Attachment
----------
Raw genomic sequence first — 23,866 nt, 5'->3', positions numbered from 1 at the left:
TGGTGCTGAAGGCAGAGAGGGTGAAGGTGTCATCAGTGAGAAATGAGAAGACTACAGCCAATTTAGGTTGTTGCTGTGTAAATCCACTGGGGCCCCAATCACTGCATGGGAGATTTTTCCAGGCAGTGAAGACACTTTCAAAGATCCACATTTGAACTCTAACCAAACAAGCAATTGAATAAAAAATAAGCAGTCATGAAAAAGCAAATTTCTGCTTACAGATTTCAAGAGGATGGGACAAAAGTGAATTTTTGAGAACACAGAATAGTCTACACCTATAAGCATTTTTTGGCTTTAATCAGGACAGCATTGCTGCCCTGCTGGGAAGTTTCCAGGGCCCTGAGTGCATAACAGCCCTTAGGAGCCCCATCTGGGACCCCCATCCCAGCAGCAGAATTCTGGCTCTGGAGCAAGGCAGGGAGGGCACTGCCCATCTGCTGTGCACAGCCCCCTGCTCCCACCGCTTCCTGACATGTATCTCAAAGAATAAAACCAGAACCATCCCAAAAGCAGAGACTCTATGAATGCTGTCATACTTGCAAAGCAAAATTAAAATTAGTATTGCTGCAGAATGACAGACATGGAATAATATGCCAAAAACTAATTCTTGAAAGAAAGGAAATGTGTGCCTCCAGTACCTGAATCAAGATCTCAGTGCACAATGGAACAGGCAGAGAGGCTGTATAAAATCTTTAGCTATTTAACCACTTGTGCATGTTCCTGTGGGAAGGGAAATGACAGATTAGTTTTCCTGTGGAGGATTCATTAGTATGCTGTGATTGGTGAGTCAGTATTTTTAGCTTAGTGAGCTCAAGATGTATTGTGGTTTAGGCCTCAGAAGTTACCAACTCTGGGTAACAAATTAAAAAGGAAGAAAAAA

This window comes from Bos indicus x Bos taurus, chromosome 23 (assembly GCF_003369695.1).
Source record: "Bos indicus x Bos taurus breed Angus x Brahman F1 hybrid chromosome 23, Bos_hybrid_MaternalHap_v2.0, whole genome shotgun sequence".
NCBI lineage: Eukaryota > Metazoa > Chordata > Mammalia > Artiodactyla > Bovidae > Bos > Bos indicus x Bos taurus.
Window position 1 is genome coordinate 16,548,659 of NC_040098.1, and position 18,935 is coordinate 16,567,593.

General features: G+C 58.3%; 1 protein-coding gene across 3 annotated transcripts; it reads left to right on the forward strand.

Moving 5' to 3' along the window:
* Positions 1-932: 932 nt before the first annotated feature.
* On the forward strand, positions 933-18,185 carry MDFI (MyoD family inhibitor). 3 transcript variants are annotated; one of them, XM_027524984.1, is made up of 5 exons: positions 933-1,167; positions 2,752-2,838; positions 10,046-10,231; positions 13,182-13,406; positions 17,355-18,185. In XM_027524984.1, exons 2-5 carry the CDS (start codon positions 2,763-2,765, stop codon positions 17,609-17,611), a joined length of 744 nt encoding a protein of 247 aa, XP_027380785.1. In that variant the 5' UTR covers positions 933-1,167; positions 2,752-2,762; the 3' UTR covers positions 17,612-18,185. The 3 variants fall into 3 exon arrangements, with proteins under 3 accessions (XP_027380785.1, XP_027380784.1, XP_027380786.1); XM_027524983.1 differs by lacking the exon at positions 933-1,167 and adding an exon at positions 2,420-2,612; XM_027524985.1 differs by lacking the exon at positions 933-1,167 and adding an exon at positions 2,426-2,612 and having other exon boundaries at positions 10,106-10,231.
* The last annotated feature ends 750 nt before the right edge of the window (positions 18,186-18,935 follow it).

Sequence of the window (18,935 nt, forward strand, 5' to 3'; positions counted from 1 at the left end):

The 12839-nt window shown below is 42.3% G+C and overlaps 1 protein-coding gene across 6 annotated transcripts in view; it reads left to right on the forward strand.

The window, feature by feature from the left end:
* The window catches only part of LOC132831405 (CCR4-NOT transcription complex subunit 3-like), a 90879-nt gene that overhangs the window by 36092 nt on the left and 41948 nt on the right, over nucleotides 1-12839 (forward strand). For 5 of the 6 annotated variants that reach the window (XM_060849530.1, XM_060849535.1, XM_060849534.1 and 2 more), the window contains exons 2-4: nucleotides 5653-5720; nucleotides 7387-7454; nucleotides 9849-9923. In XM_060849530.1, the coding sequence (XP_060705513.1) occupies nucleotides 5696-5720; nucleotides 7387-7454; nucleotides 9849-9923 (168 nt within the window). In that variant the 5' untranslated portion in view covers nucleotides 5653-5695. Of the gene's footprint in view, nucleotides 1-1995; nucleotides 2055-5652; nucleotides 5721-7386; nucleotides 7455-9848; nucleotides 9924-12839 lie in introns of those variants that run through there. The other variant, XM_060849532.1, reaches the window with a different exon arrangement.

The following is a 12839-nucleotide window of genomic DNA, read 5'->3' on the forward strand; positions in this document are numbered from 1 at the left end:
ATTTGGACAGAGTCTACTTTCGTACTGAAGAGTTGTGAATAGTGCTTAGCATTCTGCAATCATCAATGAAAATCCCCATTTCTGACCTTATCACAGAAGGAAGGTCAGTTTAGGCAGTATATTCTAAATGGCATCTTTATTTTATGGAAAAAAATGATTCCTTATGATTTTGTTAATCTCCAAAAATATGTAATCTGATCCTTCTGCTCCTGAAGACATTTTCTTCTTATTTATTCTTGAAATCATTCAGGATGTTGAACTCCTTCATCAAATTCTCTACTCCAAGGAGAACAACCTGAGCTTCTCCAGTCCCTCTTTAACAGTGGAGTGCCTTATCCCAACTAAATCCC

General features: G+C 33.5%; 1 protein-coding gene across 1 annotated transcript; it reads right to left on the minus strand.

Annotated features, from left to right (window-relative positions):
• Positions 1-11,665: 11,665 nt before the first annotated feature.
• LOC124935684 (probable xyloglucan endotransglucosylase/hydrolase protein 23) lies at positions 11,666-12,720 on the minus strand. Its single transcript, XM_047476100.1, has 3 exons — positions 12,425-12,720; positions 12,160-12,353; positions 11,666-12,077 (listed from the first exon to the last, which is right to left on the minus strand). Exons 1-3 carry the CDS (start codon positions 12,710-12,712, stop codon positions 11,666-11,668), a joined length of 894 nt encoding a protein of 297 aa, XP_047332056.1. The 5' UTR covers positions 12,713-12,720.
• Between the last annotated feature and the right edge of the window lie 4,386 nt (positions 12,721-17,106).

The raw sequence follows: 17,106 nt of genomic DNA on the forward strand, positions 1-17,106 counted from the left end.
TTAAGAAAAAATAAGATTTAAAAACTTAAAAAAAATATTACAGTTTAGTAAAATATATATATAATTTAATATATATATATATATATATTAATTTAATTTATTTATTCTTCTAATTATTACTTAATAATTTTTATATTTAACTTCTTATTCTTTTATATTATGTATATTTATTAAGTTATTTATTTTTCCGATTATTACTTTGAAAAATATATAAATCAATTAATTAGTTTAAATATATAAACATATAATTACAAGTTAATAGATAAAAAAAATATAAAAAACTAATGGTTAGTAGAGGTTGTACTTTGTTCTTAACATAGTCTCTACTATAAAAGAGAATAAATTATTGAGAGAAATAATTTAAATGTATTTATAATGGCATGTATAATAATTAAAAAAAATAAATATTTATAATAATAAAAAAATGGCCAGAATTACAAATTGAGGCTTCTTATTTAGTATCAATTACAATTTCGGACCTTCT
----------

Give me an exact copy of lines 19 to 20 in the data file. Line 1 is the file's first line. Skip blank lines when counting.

Annotated features, from left to right (window-relative positions):
• Positions 1-11,665: 11,665 nt before the first annotated feature.